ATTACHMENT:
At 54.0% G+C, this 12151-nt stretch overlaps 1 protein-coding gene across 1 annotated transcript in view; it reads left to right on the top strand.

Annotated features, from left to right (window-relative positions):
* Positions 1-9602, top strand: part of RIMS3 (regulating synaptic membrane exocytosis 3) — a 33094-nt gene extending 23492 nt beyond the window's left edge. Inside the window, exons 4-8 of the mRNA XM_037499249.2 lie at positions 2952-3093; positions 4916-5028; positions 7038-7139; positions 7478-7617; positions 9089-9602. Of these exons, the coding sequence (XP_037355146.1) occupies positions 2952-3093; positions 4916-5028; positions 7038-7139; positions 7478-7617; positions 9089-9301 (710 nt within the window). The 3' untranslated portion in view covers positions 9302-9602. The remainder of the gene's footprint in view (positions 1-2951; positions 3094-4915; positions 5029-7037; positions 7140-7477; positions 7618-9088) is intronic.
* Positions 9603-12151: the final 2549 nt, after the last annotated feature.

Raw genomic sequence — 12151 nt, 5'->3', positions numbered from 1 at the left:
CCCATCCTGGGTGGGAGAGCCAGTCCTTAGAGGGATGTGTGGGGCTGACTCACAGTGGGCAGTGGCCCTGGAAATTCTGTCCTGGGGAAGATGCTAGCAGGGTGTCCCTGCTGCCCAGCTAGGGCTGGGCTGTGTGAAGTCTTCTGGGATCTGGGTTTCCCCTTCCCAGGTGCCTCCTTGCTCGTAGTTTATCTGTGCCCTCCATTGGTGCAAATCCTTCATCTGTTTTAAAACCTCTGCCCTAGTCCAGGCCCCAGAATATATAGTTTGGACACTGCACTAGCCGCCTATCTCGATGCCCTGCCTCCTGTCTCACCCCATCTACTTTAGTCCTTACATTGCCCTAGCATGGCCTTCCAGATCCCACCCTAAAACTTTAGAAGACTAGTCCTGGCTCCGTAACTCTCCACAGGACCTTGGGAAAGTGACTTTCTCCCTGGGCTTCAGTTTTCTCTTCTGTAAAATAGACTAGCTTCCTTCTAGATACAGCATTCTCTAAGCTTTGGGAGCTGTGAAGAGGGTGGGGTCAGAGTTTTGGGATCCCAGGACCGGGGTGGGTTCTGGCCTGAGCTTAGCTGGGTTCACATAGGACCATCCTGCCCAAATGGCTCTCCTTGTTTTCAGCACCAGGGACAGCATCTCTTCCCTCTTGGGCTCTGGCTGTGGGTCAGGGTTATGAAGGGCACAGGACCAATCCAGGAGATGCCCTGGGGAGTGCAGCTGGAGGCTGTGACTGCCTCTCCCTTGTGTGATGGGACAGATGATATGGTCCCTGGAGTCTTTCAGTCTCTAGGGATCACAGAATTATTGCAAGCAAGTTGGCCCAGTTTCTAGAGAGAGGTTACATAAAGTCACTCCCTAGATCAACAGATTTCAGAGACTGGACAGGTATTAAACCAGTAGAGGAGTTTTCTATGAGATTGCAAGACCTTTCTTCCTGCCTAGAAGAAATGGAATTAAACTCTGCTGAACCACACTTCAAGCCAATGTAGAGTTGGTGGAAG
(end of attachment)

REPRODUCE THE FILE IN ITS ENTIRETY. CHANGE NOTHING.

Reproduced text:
At 54.0% G+C, this 12151-nt stretch overlaps 1 protein-coding gene across 1 annotated transcript in view; it reads left to right on the top strand.

Annotated features, from left to right (window-relative positions):
* Positions 1-9602, top strand: part of RIMS3 (regulating synaptic membrane exocytosis 3) — a 33094-nt gene extending 23492 nt beyond the window's left edge. Inside the window, exons 4-8 of the mRNA XM_037499249.2 lie at positions 2952-3093; positions 4916-5028; positions 7038-7139; positions 7478-7617; positions 9089-9602. Of these exons, the coding sequence (XP_037355146.1) occupies positions 2952-3093; positions 4916-5028; positions 7038-7139; positions 7478-7617; positions 9089-9301 (710 nt within the window). The 3' untranslated portion in view covers positions 9302-9602. The remainder of the gene's footprint in view (positions 1-2951; positions 3094-4915; positions 5029-7037; positions 7140-7477; positions 7618-9088) is intronic.
* Positions 9603-12151: the final 2549 nt, after the last annotated feature.

Raw genomic sequence — 12151 nt, 5'->3', positions numbered from 1 at the left:
CCCATCCTGGGTGGGAGAGCCAGTCCTTAGAGGGATGTGTGGGGCTGACTCACAGTGGGCAGTGGCCCTGGAAATTCTGTCCTGGGGAAGATGCTAGCAGGGTGTCCCTGCTGCCCAGCTAGGGCTGGGCTGTGTGAAGTCTTCTGGGATCTGGGTTTCCCCTTCCCAGGTGCCTCCTTGCTCGTAGTTTATCTGTGCCCTCCATTGGTGCAAATCCTTCATCTGTTTTAAAACCTCTGCCCTAGTCCAGGCCCCAGAATATATAGTTTGGACACTGCACTAGCCGCCTATCTCGATGCCCTGCCTCCTGTCTCACCCCATCTACTTTAGTCCTTACATTGCCCTAGCATGGCCTTCCAGATCCCACCCTAAAACTTTAGAAGACTAGTCCTGGCTCCGTAACTCTCCACAGGACCTTGGGAAAGTGACTTTCTCCCTGGGCTTCAGTTTTCTCTTCTGTAAAATAGACTAGCTTCCTTCTAGATACAGCATTCTCTAAGCTTTGGGAGCTGTGAAGAGGGTGGGGTCAGAGTTTTGGGATCCCAGGACCGGGGTGGGTTCTGGCCTGAGCTTAGCTGGGTTCACATAGGACCATCCTGCCCAAATGGCTCTCCTTGTTTTCAGCACCAGGGACAGCATCTCTTCCCTCTTGGGCTCTGGCTGTGGGTCAGGGTTATGAAGGGCACAGGACCAATCCAGGAGATGCCCTGGGGAGTGCAGCTGGAGGCTGTGACTGCCTCTCCCTTGTGTGATGGGACAGATGATATGGTCCCTGGAGTCTTTCAGTCTCTAGGGATCACAGAATTATTGCAAGCAAGTTGGCCCAGTTTCTAGAGAGAGGTTACATAAAGTCACTCCCTAGATCAACAGATTTCAGAGACTGGACAGGTATTAAACCAGTAGAGGAGTTTTCTATGAGATTGCAAGACCTTTCTTCCTGCCTAGAAGAAATGGAATTAAACTCTGCTGAACCACACTTCAAGCCAATGTAGAGTTGGTGGAAG